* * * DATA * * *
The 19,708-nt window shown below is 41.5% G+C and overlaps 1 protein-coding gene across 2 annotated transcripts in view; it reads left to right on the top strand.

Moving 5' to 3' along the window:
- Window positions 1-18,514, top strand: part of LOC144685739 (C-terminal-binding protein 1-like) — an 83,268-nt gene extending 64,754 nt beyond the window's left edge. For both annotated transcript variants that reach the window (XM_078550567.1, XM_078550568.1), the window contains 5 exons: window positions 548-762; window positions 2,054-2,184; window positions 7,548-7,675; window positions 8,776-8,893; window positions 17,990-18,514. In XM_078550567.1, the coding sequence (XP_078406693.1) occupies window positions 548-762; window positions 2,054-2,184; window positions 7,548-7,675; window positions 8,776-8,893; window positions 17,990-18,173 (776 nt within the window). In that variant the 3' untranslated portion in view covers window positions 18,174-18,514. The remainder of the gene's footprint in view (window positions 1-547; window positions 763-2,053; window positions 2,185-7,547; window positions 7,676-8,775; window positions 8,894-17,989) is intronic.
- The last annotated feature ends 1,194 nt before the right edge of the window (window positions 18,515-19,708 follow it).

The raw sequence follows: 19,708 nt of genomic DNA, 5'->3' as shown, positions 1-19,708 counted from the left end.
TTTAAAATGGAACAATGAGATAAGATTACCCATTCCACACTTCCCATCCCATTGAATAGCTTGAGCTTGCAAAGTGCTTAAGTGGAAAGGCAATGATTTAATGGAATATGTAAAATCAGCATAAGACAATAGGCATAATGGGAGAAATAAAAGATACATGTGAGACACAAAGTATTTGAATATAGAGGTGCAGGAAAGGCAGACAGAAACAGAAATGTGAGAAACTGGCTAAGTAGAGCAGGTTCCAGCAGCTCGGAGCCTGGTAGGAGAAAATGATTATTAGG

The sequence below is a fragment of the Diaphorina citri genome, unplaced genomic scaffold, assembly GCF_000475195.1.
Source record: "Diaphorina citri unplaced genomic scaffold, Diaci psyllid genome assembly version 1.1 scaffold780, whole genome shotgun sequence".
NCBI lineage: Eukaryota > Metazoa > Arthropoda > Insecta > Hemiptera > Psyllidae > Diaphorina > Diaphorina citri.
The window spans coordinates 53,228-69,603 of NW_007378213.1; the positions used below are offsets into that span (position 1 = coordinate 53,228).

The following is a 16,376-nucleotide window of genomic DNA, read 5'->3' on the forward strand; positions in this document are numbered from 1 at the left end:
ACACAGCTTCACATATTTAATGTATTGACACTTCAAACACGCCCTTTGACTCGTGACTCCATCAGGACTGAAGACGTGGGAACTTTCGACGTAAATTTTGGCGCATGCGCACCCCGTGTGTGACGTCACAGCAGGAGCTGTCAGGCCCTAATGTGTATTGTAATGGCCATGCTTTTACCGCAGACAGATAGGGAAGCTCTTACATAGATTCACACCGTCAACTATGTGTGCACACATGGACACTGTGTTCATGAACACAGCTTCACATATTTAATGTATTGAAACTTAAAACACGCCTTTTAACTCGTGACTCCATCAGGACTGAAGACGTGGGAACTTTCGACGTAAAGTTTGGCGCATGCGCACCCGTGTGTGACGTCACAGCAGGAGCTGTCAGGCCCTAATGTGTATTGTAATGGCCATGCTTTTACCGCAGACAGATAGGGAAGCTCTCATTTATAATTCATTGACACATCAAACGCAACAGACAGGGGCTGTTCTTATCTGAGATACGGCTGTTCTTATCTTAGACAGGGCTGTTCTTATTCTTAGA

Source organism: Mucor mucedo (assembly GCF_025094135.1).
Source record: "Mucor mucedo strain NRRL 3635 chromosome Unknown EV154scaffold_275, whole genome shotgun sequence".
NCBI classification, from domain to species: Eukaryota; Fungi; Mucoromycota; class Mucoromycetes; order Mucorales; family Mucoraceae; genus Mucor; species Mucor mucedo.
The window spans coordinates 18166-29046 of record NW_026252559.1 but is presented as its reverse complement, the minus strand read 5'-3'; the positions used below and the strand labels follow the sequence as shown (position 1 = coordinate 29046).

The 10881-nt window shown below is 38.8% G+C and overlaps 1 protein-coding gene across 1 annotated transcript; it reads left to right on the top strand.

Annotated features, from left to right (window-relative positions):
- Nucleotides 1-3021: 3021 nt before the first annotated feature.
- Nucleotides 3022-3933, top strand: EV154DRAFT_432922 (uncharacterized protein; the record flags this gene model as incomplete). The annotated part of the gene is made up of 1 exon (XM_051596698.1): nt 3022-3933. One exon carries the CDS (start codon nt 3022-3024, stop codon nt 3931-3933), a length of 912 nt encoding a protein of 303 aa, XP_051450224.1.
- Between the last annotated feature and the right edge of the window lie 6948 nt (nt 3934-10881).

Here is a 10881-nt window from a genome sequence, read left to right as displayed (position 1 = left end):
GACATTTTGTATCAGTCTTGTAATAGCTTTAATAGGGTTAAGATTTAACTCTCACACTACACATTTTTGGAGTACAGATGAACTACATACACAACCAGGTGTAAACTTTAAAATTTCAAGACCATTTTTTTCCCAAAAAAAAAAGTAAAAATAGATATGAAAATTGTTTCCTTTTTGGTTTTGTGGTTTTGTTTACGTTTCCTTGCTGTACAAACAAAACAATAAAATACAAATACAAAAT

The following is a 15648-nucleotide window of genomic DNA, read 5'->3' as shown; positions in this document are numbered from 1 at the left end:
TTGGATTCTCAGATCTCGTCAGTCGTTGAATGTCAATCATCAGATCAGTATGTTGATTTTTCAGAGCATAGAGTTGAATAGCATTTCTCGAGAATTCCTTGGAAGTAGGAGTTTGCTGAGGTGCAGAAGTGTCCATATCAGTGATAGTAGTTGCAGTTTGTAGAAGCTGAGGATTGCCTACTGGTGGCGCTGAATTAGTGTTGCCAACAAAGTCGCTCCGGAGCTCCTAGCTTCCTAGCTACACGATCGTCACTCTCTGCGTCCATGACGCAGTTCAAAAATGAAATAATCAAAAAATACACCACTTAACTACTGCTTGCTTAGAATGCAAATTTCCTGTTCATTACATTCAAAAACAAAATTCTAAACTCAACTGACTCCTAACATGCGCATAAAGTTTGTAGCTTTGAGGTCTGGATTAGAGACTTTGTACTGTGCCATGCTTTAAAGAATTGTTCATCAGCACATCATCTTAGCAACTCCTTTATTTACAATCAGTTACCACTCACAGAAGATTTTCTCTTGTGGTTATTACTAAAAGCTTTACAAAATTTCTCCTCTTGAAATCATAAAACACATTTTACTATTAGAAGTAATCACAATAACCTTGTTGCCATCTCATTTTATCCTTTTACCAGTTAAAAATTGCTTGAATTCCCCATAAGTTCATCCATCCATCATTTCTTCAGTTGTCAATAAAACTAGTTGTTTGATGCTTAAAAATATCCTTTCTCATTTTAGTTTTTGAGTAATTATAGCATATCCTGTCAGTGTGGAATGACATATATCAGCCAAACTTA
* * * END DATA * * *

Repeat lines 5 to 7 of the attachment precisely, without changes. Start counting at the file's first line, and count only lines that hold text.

The raw sequence follows: 19,708 nt of genomic DNA, 5'->3' as shown, positions 1-19,708 counted from the left end.
TTTAAAATGGAACAATGAGATAAGATTACCCATTCCACACTTCCCATCCCATTGAATAGCTTGAGCTTGCAAAGTGCTTAAGTGGAAAGGCAATGATTTAATGGAATATGTAAAATCAGCATAAGACAATAGGCATAATGGGAGAAATAAAAGATACATGTGAGACACAAAGTATTTGAATATAGAGGTGCAGGAAAGGCAGACAGAAACAGAAATGTGAGAAACTGGCTAAGTAGAGCAGGTTCCAGCAGCTCGGAGCCTGGTAGGAGAAAATGATTATTAGG

The sequence below is a fragment of the Diaphorina citri genome, unplaced genomic scaffold, assembly GCF_000475195.1.